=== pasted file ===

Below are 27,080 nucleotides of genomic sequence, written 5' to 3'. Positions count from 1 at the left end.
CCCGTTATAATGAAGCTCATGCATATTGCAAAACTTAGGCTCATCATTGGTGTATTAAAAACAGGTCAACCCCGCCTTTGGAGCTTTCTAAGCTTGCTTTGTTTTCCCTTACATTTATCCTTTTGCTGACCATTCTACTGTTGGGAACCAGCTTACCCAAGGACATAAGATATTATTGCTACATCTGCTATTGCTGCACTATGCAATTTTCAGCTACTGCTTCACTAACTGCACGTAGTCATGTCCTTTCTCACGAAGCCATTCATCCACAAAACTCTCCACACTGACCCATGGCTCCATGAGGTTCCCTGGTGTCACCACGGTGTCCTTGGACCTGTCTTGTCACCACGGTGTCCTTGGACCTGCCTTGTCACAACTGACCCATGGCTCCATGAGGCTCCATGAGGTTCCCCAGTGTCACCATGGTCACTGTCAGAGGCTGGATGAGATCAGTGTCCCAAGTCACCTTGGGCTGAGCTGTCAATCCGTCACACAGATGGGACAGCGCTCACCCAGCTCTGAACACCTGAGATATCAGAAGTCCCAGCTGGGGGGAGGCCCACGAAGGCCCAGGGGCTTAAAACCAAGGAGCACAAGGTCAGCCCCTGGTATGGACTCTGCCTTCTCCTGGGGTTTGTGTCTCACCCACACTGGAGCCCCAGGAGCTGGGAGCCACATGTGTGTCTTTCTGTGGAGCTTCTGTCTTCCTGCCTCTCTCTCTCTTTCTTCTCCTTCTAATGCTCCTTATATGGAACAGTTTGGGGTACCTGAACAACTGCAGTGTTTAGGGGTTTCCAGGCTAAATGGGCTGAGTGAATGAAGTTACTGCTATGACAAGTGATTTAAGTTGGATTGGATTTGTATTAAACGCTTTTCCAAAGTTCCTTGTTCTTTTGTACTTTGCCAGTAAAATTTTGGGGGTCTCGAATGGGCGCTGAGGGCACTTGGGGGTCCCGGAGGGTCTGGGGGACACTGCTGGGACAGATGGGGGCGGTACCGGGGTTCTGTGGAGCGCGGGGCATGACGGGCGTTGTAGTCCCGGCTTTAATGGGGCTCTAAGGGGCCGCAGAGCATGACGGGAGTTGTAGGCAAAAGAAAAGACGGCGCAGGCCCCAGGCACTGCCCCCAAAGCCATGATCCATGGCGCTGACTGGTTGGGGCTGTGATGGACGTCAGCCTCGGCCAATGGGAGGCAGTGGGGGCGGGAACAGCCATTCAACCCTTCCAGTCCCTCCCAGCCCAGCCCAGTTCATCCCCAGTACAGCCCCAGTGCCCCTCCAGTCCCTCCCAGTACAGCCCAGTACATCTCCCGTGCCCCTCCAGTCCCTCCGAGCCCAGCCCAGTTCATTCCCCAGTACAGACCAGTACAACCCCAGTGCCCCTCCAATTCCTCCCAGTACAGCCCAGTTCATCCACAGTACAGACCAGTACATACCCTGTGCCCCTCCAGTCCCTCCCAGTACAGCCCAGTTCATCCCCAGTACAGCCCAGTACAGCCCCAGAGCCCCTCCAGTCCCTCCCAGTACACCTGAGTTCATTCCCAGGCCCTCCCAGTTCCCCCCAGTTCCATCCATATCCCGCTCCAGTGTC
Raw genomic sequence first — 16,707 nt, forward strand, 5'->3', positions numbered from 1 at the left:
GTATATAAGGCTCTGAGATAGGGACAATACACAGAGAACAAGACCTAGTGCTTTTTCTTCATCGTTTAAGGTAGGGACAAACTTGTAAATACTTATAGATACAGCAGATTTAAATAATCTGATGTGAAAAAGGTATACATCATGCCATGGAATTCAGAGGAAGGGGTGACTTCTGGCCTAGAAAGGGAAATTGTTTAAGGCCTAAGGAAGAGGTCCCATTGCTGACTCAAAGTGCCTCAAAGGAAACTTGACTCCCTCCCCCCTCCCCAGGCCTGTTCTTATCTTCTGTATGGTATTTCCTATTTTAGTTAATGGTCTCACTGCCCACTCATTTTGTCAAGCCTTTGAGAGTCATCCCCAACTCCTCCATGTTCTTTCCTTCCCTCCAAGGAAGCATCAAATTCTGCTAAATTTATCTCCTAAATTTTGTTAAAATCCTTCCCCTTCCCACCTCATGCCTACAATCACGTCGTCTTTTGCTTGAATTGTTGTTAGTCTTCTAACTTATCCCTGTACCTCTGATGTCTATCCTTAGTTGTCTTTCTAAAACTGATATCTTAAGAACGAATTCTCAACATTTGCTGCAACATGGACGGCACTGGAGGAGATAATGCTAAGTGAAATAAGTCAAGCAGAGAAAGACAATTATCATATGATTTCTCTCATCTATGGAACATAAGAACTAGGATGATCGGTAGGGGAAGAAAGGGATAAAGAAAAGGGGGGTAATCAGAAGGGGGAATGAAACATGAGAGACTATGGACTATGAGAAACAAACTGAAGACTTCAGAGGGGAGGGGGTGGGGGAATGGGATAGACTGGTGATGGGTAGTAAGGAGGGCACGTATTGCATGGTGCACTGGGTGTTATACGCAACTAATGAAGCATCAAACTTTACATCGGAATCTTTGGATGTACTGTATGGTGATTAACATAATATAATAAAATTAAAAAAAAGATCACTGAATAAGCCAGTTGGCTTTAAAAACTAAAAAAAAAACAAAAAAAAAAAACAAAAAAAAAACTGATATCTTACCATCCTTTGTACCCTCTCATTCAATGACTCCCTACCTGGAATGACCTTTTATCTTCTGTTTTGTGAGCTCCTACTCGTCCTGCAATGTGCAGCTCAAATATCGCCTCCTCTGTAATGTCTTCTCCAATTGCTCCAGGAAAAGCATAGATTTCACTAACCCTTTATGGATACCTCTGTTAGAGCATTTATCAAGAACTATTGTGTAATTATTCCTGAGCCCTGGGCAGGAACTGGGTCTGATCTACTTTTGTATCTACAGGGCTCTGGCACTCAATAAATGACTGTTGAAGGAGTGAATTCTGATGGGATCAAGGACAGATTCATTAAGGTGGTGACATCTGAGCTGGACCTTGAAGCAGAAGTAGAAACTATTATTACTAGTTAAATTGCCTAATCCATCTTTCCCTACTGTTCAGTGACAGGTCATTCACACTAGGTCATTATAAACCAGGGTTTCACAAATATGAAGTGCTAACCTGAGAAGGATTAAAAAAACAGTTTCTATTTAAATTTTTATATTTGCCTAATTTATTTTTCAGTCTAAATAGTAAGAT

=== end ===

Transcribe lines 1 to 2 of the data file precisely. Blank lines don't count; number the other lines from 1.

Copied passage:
Below are 27,080 nucleotides of genomic sequence, written 5' to 3'. Positions count from 1 at the left end.
CCCGTTATAATGAAGCTCATGCATATTGCAAAACTTAGGCTCATCATTGGTGTATTAAAAACAGGTCAACCCCGCCTTTGGAGCTTTCTAAGCTTGCTTTGTTTTCCCTTACATTTATCCTTTTGCTGACCATTCTACTGTTGGGAACCAGCTTACCCAAGGACATAAGATATTATTGCTACATCTGCTATTGCTGCACTATGCAATTTTCAGCTACTGCTTCACTAACTGCACGTAGTCATGTCCTTTCTCACGAAGCCATTCATCCACAAAACTCTCCACACTGACCCATGGCTCCATGAGGTTCCCTGGTGTCACCACGGTGTCCTTGGACCTGTCTTGTCACCACGGTGTCCTTGGACCTGCCTTGTCACAACTGACCCATGGCTCCATGAGGCTCCATGAGGTTCCCCAGTGTCACCATGGTCACTGTCAGAGGCTGGATGAGATCAGTGTCCCAAGTCACCTTGGGCTGAGCTGTCAATCCGTCACACAGATGGGACAGCGCTCACCCAGCTCTGAACACCTGAGATATCAGAAGTCCCAGCTGGGGGGAGGCCCACGAAGGCCCAGGGGCTTAAAACCAAGGAGCACAAGGTCAGCCCCTGGTATGGACTCTGCCTTCTCCTGGGGTTTGTGTCTCACCCACACTGGAGCCCCAGGAGCTGGGAGCCACATGTGTGTCTTTCTGTGGAGCTTCTGTCTTCCTGCCTCTCTCTCTCTTTCTTCTCCTTCTAATGCTCCTTATATGGAACAGTTTGGGGTACCTGAACAACTGCAGTGTTTAGGGGTTTCCAGGCTAAATGGGCTGAGTGAATGAAGTTACTGCTATGACAAGTGATTTAAGTTGGATTGGATTTGTATTAAACGCTTTTCCAAAGTTCCTTGTTCTTTTGTACTTTGCCAGTAAAATTTTGGGGGTCTCGAATGGGCGCTGAGGGCACTTGGGGGTCCCGGAGGGTCTGGGGGACACTGCTGGGACAGATGGGGGCGGTACCGGGGTTCTGTGGAGCGCGGGGCATGACGGGCGTTGTAGTCCCGGCTTTAATGGGGCTCTAAGGGGCCGCAGAGCATGACGGGAGTTGTAGGCAAAAGAAAAGACGGCGCAGGCCCCAGGCACTGCCCCCAAAGCCATGATCCATGGCGCTGACTGGTTGGGGCTGTGATGGACGTCAGCCTCGGCCAATGGGAGGCAGTGGGGGCGGGAACAGCCATTCAACCCTTCCAGTCCCTCCCAGCCCAGCCCAGTTCATCCCCAGTACAGCCCCAGTGCCCCTCCAGTCCCTCCCAGTACAGCCCAGTACATCTCCCGTGCCCCTCCAGTCCCTCCGAGCCCAGCCCAGTTCATTCCCCAGTACAGACCAGTACAACCCCAGTGCCCCTCCAATTCCTCCCAGTACAGCCCAGTTCATCCACAGTACAGACCAGTACATACCCTGTGCCCCTCCAGTCCCTCCCAGTACAGCCCAGTTCATCCCCAGTACAGCCCAGTACAGCCCCAGAGCCCCTCCAGTCCCTCCCAGTACACCTGAGTTCATTCCCAGGCCCTCCCAGTTCCCCCCAGTTCCATCCATATCCCGCTCCAGTGTC